His Dark Materials Medley Score for BBC Proms #MadeWithDorico

AN: Did you find any of the Dorico features being helpful in allowing you to complete this project quicker?

BD: Dorico has several features which are a huge help on big projects. First, the MIDI Import is by far the most advanced and helpful of any notation software I know. I love that it can remember the meaning of previously used track names and I also appreciate how easy it is to link a MIDI part to an existing or new instrument. In addition, players are not an abstract concept but represent a real person in the orchestra that can interact with several instruments. This is extremely helpful when I deal with doubling. It is for example very easy to move the piccolo part from one flute player to another. When I do that both the score and parts update automatically, including the warnings to change instruments. Another Dorico feature that I love is automatic condensing, which is like magic! This is especially important when working on very dense scores such as His Dark Materials. Without condensing I could never fit everything on the page and manually condensing is a very time-consuming process. Finally, on this score I often had to divide a string session in two, sometimes to add a solo part and other times to divide the players in half. The divisi feature made this very easy.

AN: How was your overall experience using Dorico music notation software for the part preparation and the engraving process?

BD: The best example is actually from another project. Earlier this year I orchestrated the score for the movie Gran Turismo. The schedule was incredibly tight and I had to do the whole orchestration and music preparation work by myself in less than a week. Dorico did such a good job creating parts automatically before my manual changes that I was able to get 800 parts ready to print in just one evening. Of course, before starting the project I had set the page templates as well as the engraving and layout options to my liking. Thankfully, Dorico offers many options that allow me to get the look I want. For the BBC Proms medley of His Dark Materials I also took advantage of the possibility to quickly create parts with different combinations of instruments. This allowed me to offer many part options to the percussionists.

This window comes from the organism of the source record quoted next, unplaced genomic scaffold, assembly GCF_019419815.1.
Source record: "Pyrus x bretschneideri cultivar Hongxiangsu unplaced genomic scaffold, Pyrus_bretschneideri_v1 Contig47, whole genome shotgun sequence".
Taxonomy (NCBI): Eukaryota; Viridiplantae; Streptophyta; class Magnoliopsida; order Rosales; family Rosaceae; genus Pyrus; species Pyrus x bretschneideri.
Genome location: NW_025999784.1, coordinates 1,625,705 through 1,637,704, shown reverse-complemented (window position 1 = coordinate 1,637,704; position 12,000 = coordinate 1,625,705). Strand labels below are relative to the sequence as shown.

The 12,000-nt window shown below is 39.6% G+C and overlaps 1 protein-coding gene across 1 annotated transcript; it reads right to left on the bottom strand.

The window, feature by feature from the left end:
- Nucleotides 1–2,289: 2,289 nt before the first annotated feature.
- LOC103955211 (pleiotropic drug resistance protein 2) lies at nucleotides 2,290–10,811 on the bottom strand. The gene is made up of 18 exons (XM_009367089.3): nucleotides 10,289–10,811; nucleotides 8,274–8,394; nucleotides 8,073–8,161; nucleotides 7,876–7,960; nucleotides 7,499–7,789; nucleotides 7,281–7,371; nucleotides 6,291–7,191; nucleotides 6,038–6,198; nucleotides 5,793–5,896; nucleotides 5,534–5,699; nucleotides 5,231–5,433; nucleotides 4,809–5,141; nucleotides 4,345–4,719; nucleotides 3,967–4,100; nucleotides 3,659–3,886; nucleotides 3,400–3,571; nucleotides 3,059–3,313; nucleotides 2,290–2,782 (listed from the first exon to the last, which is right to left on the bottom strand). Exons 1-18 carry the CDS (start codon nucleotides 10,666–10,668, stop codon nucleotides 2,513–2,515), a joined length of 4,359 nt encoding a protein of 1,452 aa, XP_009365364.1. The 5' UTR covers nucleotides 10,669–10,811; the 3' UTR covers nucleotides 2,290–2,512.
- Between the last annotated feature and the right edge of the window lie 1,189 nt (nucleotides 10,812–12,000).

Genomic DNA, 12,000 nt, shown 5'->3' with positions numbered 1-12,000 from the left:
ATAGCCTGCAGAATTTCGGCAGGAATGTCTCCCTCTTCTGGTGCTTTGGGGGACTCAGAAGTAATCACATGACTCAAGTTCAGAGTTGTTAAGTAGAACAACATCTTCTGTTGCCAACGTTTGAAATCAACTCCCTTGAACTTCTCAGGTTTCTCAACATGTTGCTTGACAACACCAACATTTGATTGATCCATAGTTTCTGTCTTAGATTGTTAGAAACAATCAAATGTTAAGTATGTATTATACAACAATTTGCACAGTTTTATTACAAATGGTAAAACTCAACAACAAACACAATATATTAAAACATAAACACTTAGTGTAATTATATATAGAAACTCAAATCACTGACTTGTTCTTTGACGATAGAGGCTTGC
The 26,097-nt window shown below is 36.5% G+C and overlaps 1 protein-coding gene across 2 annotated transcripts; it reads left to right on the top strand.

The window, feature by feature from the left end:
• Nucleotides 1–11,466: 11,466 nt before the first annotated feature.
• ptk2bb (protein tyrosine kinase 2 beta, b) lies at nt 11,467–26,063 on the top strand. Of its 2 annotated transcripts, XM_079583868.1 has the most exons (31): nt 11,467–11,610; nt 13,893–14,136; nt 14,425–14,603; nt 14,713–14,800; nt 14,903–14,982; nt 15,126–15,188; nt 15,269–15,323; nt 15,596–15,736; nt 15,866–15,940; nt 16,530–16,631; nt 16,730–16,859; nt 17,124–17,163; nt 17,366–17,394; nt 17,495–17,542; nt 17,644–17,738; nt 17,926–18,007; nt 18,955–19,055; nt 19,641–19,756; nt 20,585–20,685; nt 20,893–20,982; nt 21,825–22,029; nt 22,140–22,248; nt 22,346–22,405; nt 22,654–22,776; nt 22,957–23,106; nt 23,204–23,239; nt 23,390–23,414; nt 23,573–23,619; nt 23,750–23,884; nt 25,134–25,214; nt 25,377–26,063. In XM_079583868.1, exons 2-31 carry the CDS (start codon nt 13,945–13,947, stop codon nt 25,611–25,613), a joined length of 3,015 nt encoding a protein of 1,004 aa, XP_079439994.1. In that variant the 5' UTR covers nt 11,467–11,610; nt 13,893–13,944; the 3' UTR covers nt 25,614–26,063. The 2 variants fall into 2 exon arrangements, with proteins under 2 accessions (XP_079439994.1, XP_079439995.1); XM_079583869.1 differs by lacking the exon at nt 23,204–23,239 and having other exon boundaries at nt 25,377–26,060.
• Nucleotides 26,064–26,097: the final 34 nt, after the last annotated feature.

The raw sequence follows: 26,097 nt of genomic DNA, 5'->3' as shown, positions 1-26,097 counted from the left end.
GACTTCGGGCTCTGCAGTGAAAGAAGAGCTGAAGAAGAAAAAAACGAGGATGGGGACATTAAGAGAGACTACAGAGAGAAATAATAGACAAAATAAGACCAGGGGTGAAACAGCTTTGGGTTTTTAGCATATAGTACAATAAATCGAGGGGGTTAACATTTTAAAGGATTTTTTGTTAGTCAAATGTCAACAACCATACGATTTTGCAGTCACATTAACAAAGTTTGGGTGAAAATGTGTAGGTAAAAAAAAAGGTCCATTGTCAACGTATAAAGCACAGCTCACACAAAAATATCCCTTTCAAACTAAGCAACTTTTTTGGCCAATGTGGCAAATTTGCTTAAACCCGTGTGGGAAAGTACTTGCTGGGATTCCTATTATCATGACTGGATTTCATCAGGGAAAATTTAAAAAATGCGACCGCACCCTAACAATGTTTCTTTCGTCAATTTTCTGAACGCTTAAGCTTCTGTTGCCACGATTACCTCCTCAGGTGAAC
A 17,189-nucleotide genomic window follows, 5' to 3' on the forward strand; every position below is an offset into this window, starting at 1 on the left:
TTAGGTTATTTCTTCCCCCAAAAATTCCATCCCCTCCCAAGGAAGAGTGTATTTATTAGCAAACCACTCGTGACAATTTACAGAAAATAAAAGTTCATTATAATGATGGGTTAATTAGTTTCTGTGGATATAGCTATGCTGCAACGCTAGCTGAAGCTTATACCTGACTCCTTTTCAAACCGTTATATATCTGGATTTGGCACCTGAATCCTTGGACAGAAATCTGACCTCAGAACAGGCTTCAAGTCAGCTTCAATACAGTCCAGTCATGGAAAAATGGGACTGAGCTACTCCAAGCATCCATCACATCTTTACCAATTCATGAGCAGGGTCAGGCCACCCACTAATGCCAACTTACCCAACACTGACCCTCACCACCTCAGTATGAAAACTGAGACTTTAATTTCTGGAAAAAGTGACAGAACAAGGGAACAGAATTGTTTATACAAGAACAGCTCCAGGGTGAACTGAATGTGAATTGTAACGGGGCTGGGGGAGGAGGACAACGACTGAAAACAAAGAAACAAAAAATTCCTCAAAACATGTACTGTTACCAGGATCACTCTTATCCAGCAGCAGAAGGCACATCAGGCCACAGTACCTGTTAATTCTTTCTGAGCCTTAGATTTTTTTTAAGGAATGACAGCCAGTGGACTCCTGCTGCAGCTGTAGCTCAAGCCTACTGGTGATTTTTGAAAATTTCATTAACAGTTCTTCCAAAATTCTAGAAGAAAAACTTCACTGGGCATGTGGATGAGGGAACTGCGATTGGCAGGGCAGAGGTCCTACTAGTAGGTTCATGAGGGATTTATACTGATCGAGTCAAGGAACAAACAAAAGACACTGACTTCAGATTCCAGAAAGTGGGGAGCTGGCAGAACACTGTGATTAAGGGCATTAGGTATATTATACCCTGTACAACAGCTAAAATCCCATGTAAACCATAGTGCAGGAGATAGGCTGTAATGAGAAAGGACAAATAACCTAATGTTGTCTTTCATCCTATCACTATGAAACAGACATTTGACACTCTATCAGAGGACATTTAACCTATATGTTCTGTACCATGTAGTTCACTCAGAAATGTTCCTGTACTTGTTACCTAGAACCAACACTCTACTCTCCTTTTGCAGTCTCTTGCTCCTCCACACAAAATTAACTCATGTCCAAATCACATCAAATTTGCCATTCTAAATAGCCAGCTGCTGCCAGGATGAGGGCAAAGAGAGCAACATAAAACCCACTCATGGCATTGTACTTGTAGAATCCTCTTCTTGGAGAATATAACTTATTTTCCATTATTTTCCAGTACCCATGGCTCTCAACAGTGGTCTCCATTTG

AN: Were you also involved in the music preparation for the TV series? What can you tell me about it?

BD: While I wrote additional arrangements for season 3 of the show, I wasn’t involved in the orchestration process. However, I did orchestration and part preparation for several other TV shows. The main difference between a TV or film project and a live show such as the BBC Proms is that we often use striping, meaning we record the orchestra in sections. This gives a lot more flexibility in the mix but also more flexibility to the orchestrator. Depending on the sound aesthetic the composer wants, we don’t need to balance the orchestra sections with each other and we can have the brass playing really loud without being afraid of drowning out the rest of the orchestra. On the Netflix show Life On Our Planet I took full advantage of that on a session with the London Symphony Orchestra: In the loudest section I had the trumpets, trombone, and tuba play one phrase by themselves. The horns would then play the counter melody while the rest of the brass were resting. This might sound like a lengthy process but the fact that the players had time to rest allowed us to obtain the desired result in fewer takes. We also achieved a consistent level of brightness and power that would be almost impossible to get in a live setting. However, the most fun for me is always live music, be it writing, orchestrating, or conducting. Nothing compares to having a full orchestra playing together in one room, without the option of multiple takes; it presents always unique challenges and the added pressure of being live in front of an audience makes the whole process even more fun!

AN: Thanks for taking the time to talk with me, Bernard!

Listen to the official theme music of His Dark Materials TV series here:

Photo of the performance for BBC Prom 57: Fantasy, Myths and Legends, courtesy Andy Paradise